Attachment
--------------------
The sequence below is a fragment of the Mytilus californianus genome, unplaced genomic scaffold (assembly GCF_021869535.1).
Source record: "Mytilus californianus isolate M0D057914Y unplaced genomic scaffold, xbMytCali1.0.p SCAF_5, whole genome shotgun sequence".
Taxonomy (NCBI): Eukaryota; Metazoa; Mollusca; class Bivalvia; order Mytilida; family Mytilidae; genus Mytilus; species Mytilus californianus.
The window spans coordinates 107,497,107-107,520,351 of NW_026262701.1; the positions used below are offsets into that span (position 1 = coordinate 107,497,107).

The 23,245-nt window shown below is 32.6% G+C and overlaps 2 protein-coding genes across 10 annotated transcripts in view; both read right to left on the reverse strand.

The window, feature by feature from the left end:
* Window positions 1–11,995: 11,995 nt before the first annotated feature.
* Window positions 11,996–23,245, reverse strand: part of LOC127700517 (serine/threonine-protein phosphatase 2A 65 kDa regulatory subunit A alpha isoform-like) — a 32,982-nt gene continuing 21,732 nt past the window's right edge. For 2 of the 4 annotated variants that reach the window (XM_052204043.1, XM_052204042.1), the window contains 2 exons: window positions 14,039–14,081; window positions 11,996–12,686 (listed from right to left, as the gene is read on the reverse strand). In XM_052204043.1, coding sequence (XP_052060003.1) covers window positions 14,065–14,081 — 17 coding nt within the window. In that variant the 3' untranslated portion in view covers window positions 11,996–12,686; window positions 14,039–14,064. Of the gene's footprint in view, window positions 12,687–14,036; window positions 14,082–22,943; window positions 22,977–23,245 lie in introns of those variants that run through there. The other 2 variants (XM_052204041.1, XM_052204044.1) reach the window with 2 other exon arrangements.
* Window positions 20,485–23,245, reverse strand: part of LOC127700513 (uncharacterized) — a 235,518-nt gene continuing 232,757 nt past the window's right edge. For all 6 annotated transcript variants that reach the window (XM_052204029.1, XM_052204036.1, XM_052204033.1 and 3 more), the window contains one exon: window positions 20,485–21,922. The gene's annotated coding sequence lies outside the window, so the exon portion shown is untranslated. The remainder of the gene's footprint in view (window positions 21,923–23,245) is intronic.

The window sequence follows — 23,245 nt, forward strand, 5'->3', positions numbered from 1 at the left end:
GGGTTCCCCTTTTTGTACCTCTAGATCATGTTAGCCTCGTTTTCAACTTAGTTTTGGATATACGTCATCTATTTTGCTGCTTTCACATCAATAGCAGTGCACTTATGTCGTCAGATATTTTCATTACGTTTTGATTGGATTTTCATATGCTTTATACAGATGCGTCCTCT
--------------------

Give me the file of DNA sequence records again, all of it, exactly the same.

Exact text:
The sequence below is a fragment of the Mytilus californianus genome, unplaced genomic scaffold (assembly GCF_021869535.1).
Source record: "Mytilus californianus isolate M0D057914Y unplaced genomic scaffold, xbMytCali1.0.p SCAF_5, whole genome shotgun sequence".
Taxonomy (NCBI): Eukaryota; Metazoa; Mollusca; class Bivalvia; order Mytilida; family Mytilidae; genus Mytilus; species Mytilus californianus.
The window spans coordinates 107,497,107-107,520,351 of NW_026262701.1; the positions used below are offsets into that span (position 1 = coordinate 107,497,107).

The 23,245-nt window shown below is 32.6% G+C and overlaps 2 protein-coding genes across 10 annotated transcripts in view; both read right to left on the reverse strand.

The window, feature by feature from the left end:
* Window positions 1–11,995: 11,995 nt before the first annotated feature.
* Window positions 11,996–23,245, reverse strand: part of LOC127700517 (serine/threonine-protein phosphatase 2A 65 kDa regulatory subunit A alpha isoform-like) — a 32,982-nt gene continuing 21,732 nt past the window's right edge. For 2 of the 4 annotated variants that reach the window (XM_052204043.1, XM_052204042.1), the window contains 2 exons: window positions 14,039–14,081; window positions 11,996–12,686 (listed from right to left, as the gene is read on the reverse strand). In XM_052204043.1, coding sequence (XP_052060003.1) covers window positions 14,065–14,081 — 17 coding nt within the window. In that variant the 3' untranslated portion in view covers window positions 11,996–12,686; window positions 14,039–14,064. Of the gene's footprint in view, window positions 12,687–14,036; window positions 14,082–22,943; window positions 22,977–23,245 lie in introns of those variants that run through there. The other 2 variants (XM_052204041.1, XM_052204044.1) reach the window with 2 other exon arrangements.
* Window positions 20,485–23,245, reverse strand: part of LOC127700513 (uncharacterized) — a 235,518-nt gene continuing 232,757 nt past the window's right edge. For all 6 annotated transcript variants that reach the window (XM_052204029.1, XM_052204036.1, XM_052204033.1 and 3 more), the window contains one exon: window positions 20,485–21,922. The gene's annotated coding sequence lies outside the window, so the exon portion shown is untranslated. The remainder of the gene's footprint in view (window positions 21,923–23,245) is intronic.

The window sequence follows — 23,245 nt, forward strand, 5'->3', positions numbered from 1 at the left end:
GGGTTCCCCTTTTTGTACCTCTAGATCATGTTAGCCTCGTTTTCAACTTAGTTTTGGATATACGTCATCTATTTTGCTGCTTTCACATCAATAGCAGTGCACTTATGTCGTCAGATATTTTCATTACGTTTTGATTGGATTTTCATATGCTTTATACAGATGCGTCCTCT